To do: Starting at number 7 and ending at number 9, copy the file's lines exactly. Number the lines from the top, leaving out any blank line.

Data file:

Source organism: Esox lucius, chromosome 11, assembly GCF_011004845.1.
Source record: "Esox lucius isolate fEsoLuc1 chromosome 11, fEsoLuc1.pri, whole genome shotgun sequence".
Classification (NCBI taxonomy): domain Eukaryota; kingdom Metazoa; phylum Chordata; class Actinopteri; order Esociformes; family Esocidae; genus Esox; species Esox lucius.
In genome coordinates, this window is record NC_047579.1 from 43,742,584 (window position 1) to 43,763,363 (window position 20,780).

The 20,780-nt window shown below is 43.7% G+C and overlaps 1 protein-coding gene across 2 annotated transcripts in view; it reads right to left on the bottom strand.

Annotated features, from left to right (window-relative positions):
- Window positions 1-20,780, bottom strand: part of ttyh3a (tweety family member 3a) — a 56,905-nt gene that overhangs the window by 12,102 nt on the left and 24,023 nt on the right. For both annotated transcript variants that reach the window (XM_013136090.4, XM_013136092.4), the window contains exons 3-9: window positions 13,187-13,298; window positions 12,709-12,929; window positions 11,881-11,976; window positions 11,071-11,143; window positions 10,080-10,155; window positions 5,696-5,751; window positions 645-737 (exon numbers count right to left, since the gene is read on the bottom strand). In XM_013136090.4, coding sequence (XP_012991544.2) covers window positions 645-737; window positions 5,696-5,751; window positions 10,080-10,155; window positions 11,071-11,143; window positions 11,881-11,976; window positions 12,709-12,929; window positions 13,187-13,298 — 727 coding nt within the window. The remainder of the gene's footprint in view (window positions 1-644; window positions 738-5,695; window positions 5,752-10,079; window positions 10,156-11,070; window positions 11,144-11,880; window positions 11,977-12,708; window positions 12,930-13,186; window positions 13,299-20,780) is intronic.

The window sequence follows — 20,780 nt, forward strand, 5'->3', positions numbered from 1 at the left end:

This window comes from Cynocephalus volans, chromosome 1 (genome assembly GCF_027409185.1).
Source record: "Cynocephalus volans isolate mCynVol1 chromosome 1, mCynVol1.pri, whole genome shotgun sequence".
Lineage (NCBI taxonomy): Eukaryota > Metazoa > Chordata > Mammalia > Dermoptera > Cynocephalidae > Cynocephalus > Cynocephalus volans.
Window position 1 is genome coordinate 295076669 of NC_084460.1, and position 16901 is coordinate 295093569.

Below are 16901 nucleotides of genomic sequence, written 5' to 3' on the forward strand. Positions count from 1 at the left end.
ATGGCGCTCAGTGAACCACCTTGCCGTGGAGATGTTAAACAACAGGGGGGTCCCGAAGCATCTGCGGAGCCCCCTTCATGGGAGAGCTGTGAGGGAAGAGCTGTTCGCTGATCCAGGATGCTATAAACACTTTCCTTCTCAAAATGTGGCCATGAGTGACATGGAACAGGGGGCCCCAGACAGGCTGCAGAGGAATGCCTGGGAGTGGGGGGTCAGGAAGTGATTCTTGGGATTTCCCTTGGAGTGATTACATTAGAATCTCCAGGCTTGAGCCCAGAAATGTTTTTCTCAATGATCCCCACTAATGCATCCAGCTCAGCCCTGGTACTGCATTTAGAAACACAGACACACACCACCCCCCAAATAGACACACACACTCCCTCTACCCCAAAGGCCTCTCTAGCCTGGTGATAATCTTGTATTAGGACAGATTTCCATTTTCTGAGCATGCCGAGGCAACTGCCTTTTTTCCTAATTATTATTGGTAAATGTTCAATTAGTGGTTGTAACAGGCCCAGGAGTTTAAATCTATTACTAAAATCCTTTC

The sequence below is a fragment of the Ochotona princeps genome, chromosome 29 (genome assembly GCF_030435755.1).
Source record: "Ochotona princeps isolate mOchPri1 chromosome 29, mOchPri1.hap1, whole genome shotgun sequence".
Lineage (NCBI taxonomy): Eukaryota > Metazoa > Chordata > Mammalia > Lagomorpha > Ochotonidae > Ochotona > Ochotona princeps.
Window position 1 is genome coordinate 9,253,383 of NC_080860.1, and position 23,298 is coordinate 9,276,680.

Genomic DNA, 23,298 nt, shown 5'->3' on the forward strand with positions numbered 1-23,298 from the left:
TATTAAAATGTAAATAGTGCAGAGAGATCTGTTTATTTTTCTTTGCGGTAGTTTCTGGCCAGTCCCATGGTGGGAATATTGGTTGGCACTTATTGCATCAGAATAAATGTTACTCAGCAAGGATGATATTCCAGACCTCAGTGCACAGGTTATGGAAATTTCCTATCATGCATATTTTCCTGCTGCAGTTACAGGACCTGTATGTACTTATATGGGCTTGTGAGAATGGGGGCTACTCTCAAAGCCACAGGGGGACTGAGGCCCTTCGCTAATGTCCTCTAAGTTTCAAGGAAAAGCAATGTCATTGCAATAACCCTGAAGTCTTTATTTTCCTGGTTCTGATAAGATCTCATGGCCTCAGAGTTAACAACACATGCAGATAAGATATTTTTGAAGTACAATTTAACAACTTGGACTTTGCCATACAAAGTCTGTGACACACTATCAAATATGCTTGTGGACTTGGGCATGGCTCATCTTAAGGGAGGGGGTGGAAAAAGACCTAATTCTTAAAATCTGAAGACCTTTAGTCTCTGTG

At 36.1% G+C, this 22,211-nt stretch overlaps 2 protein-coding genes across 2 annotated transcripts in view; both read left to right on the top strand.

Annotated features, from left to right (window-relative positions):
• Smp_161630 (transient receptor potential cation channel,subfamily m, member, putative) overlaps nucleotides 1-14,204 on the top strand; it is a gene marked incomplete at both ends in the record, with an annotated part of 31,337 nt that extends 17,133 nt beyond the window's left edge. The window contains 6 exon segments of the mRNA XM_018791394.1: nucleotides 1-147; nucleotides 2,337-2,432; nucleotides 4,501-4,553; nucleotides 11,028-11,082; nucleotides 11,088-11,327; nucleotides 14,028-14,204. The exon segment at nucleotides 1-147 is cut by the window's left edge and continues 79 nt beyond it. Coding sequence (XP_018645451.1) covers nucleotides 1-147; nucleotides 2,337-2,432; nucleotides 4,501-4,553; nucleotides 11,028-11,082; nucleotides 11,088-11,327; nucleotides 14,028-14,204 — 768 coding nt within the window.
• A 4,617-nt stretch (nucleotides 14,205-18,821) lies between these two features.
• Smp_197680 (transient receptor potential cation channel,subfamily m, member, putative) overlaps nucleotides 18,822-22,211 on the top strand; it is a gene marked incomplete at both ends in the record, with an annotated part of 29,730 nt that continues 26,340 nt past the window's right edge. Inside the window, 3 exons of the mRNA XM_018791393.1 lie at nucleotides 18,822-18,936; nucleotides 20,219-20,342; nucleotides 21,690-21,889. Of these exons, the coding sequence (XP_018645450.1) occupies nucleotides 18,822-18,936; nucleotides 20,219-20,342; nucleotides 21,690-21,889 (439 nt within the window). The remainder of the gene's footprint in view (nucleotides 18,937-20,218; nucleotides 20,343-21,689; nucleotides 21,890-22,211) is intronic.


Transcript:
- Window positions 1-20,780, bottom strand: part of ttyh3a (tweety family member 3a) — a 56,905-nt gene that overhangs the window by 12,102 nt on the left and 24,023 nt on the right. For both annotated transcript variants that reach the window (XM_013136090.4, XM_013136092.4), the window contains exons 3-9: window positions 13,187-13,298; window positions 12,709-12,929; window positions 11,881-11,976; window positions 11,071-11,143; window positions 10,080-10,155; window positions 5,696-5,751; window positions 645-737 (exon numbers count right to left, since the gene is read on the bottom strand). In XM_013136090.4, coding sequence (XP_012991544.2) covers window positions 645-737; window positions 5,696-5,751; window positions 10,080-10,155; window positions 11,071-11,143; window positions 11,881-11,976; window positions 12,709-12,929; window positions 13,187-13,298 — 727 coding nt within the window. The remainder of the gene's footprint in view (window positions 1-644; window positions 738-5,695; window positions 5,752-10,079; window positions 10,156-11,070; window positions 11,144-11,880; window positions 11,977-12,708; window positions 12,930-13,186; window positions 13,299-20,780) is intronic.

The window sequence follows — 20,780 nt, forward strand, 5'->3', positions numbered from 1 at the left end:

This window comes from Cynocephalus volans, chromosome 1 (genome assembly GCF_027409185.1).